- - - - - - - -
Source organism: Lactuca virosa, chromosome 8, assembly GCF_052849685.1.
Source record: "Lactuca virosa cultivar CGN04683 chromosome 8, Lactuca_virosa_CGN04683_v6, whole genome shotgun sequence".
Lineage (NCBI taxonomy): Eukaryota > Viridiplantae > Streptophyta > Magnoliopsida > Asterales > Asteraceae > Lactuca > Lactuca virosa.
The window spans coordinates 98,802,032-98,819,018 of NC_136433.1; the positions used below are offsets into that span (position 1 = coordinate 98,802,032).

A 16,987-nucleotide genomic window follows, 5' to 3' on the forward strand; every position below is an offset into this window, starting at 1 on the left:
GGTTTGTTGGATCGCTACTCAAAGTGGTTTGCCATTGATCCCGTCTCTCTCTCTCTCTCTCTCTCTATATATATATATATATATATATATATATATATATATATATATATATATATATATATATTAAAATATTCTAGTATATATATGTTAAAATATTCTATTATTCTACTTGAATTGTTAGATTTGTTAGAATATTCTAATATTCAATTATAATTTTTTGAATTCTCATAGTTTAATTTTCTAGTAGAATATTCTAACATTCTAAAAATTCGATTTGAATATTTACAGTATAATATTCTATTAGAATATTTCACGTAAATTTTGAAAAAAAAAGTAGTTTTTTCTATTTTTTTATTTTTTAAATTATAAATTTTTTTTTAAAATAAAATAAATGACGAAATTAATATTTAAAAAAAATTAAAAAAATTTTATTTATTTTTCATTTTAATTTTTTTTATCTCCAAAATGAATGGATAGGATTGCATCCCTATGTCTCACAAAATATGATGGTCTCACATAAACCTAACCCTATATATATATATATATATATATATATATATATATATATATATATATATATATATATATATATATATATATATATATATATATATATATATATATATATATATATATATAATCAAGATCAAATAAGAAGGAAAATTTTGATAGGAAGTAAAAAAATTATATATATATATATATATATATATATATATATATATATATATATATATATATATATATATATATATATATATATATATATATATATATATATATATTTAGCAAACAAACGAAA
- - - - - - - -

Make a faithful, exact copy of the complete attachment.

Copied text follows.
Source organism: Lactuca virosa, chromosome 8, assembly GCF_052849685.1.
Source record: "Lactuca virosa cultivar CGN04683 chromosome 8, Lactuca_virosa_CGN04683_v6, whole genome shotgun sequence".
Lineage (NCBI taxonomy): Eukaryota > Viridiplantae > Streptophyta > Magnoliopsida > Asterales > Asteraceae > Lactuca > Lactuca virosa.
The window spans coordinates 98,802,032-98,819,018 of NC_136433.1; the positions used below are offsets into that span (position 1 = coordinate 98,802,032).

A 16,987-nucleotide genomic window follows, 5' to 3' on the forward strand; every position below is an offset into this window, starting at 1 on the left:
GGTTTGTTGGATCGCTACTCAAAGTGGTTTGCCATTGATCCCGTCTCTCTCTCTCTCTCTCTCTCTATATATATATATATATATATATATATATATATATATATATATATATATATATATATATTAAAATATTCTAGTATATATATGTTAAAATATTCTATTATTCTACTTGAATTGTTAGATTTGTTAGAATATTCTAATATTCAATTATAATTTTTTGAATTCTCATAGTTTAATTTTCTAGTAGAATATTCTAACATTCTAAAAATTCGATTTGAATATTTACAGTATAATATTCTATTAGAATATTTCACGTAAATTTTGAAAAAAAAAGTAGTTTTTTCTATTTTTTTATTTTTTAAATTATAAATTTTTTTTTAAAATAAAATAAATGACGAAATTAATATTTAAAAAAAATTAAAAAAATTTTATTTATTTTTCATTTTAATTTTTTTTATCTCCAAAATGAATGGATAGGATTGCATCCCTATGTCTCACAAAATATGATGGTCTCACATAAACCTAACCCTATATATATATATATATATATATATATATATATATATATATATATATATATATATATATATATATATATATATATATATATATATATATATATATATATATATATATATAATCAAGATCAAATAAGAAGGAAAATTTTGATAGGAAGTAAAAAAATTATATATATATATATATATATATATATATATATATATATATATATATATATATATATATATATATATATATATATATATATATATATATATATATATTTAGCAAACAAACGAAA